Even before Trump was elected, he had made clear his belief that the US needed to slap down China, which he considers a threat to US domination of the Asia-Pacific. He is by no means the first president to take that view: Obama’s so-called pivot to Asia was driven by the same assessment. But Trump is ramping up the rhetoric and dispensing with some of the diplomatic niceties.
During the Republican primaries, the billionaire blamed China for America’s economic woes. He threatened to impose a 45 percent tariff on Chinese imports. He named the country a “currency manipulator” for allegedly suppressing the value of the yuan to make its exports cheaper. He threatened to hold up China’s nomination as a “market economy” at the World Trade Organization, limiting its access to the full benefits of WTO membership.
How far Trump goes on each of these issues now that he is in office remains to be seen. But since his election, the direction of US foreign policy toward China has been unmistakable. There was his taking a phone call from the Taiwanese president, the first US president to do so since 1979. This was followed by tweets attacking China on trade and its stance on UN sanctions against North Korea. And, most significantly, Trump threw into question the “one China” policy, the basis of US-China relations for four decades.
Trump has named a string of China hawks to senior positions. They include national security adviser Michael Flynn, National Trade Council chief Peter Navarro (author of Death by China) and Robert Lightizer, appointed to head the Office of the US Trade Representative. Steve Bannon, Trump’s chief political adviser and now member of the National Security Council, is another China basher. Bannon told a caller to his talkback show in March last year: “We’re going to war in the South China Sea in five to 10 years, aren’t we? There’s no doubt about that”.
But perhaps the most stunning confirmation of the aggressive turn by the new administration was a comment by new secretary of state Rex Tillerson. At his confirmation hearings, Tillerson threw all the diplomatic evasions out the window. On China’s activities in the South China Sea, he declared: “We’re going to have to send China a clear signal that, first, the island building stops and, second, your access to those islands is not going to be allowed”.
All this comes in the context of Trump’s plans to “rebuild” the US armed forces, including boosting the US naval deployment to the Asia-Pacific more aggressively than Obama’s pivot. China for its part is rapidly expanding its military capabilities.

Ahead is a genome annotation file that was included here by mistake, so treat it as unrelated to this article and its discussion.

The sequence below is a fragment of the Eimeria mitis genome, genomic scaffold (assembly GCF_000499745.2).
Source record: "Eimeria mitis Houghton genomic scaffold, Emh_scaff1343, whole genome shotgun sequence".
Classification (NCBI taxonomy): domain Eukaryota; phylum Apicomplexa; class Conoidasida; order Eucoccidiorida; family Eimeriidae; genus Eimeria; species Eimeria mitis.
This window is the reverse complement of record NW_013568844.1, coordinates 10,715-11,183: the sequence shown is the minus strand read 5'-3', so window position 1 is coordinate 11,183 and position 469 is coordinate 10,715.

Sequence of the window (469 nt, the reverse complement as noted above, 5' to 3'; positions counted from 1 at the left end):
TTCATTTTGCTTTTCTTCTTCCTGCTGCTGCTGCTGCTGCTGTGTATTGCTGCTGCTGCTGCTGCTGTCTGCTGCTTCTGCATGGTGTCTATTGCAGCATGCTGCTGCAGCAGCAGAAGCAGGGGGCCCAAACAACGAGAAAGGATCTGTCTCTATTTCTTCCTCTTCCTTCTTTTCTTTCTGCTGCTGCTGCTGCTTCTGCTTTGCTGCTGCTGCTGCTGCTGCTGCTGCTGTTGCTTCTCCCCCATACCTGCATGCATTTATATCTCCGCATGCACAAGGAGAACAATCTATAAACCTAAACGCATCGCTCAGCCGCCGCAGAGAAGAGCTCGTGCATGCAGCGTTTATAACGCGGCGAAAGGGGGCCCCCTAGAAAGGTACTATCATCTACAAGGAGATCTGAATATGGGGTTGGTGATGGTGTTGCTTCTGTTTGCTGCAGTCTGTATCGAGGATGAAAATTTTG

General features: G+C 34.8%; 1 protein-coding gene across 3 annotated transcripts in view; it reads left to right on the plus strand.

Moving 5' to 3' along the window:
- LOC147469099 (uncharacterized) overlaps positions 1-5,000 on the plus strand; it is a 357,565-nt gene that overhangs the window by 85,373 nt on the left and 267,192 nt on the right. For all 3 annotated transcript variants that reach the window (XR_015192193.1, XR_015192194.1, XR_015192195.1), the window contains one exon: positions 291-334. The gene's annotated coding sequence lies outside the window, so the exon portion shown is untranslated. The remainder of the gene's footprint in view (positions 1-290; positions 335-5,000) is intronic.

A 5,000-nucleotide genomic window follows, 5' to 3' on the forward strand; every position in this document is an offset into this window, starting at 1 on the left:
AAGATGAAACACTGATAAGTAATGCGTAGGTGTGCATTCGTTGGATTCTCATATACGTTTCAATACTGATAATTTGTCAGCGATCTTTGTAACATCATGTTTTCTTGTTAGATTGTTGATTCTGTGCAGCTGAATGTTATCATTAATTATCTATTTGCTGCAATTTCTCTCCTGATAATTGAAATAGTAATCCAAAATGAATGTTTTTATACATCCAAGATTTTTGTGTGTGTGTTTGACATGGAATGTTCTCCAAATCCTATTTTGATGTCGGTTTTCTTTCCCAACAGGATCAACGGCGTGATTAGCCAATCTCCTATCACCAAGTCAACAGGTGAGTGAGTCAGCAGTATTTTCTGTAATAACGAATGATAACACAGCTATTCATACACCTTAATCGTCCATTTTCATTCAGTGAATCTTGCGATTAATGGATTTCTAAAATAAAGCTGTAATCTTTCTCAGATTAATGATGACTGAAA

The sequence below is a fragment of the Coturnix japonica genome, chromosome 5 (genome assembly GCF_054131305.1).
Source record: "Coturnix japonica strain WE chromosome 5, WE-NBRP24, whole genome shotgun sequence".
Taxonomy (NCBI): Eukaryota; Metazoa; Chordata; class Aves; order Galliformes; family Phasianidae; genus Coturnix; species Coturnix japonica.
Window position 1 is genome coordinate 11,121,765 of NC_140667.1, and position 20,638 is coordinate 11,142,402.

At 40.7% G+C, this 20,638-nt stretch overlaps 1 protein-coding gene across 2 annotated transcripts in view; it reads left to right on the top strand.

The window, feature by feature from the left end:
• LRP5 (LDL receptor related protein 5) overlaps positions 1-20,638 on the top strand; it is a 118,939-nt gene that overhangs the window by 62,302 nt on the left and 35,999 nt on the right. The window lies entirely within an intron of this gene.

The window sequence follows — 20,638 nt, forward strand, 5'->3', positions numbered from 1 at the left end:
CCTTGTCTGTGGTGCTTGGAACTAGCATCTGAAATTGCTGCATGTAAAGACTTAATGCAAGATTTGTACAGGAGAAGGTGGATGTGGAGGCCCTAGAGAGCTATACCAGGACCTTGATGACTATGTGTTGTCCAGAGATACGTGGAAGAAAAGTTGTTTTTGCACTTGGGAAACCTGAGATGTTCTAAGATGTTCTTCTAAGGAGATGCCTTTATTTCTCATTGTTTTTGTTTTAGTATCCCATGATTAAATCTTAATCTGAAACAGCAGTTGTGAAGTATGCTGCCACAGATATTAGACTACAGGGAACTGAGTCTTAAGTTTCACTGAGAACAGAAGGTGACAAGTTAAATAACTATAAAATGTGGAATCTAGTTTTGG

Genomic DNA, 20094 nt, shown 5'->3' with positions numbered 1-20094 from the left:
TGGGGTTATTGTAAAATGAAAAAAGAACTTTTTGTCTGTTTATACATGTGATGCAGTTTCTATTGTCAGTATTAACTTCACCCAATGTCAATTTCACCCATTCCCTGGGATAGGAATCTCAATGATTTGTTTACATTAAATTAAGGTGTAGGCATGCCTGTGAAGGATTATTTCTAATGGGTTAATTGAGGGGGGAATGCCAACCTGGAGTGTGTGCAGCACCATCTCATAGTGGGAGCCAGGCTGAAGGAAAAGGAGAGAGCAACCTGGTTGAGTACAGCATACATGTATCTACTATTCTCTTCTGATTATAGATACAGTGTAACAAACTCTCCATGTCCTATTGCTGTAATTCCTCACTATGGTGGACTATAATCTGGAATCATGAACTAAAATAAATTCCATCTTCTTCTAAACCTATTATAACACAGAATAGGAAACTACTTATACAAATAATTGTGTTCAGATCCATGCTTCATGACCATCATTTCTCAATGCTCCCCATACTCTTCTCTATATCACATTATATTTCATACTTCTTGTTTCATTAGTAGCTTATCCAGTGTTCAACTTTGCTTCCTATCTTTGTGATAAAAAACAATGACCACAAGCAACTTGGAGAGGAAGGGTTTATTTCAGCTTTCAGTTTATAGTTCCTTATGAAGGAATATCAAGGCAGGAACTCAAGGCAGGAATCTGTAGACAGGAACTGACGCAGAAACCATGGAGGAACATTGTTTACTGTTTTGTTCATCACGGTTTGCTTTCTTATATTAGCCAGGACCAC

Australia and the US war machine
If the US and China come to blows in the South China Sea, Trump is looking to Australia and Japan, the US’s two most longstanding allies in the region, as backup. This would mean drawing Australia ever closer to battle alongside the US.
Large parts of northern Australia are being prepared as a springboard for the US and Australia to fight wars in Asia. So far as the US is concerned, Australia is ideally placed for this role because it is out of reach of most Chinese missiles, sits close to some of China’s major trade routes and is therefore well positioned to attack Chinese shipping, and has a huge interior that can be used for live-fire exercises.
The US is already rotating 1,250 marines through a base in Darwin every six months, and there is an increase in the frequency of US warship visits. By 2020, the number of marines in the northern capital will double. While in the Northern Territory, the marines are being trained to seize and hold enemy territory. The US is also flying B-52 bombers from the Tindal RAAF base in Katherine. Although talks last year to base long-range B-1 bombers and aerial tankers in Darwin have stalled, they are a sign of things to come.
The US also has access to the North Australian Range Complex (Bradshaw, Mt Bundey and Delamere) for live-fire exercises. On the west coast, the government is spending nearly $400 million to upgrade the Stirling naval base near Perth to turn it into a hub for visiting US warships and submarines operating in the Indian Ocean.
The Defence White Papers of 2013 and 2016 have set out substantial increases in military spending precisely to boost Australia’s assistance to the US in the event of a conflict with China. While spending is being cut across other portfolios, the military is having money thrown at it, its budget rising from $32 billion in 2016-17 to $59 billion in 2025-26. A dozen new submarines, 100 new F35 fighter bombers and dozens more surface ships and surveillance aircraft will be acquired. All are designed to be “interoperable” with the US military – that is, ready to be deployed in combat alongside the US.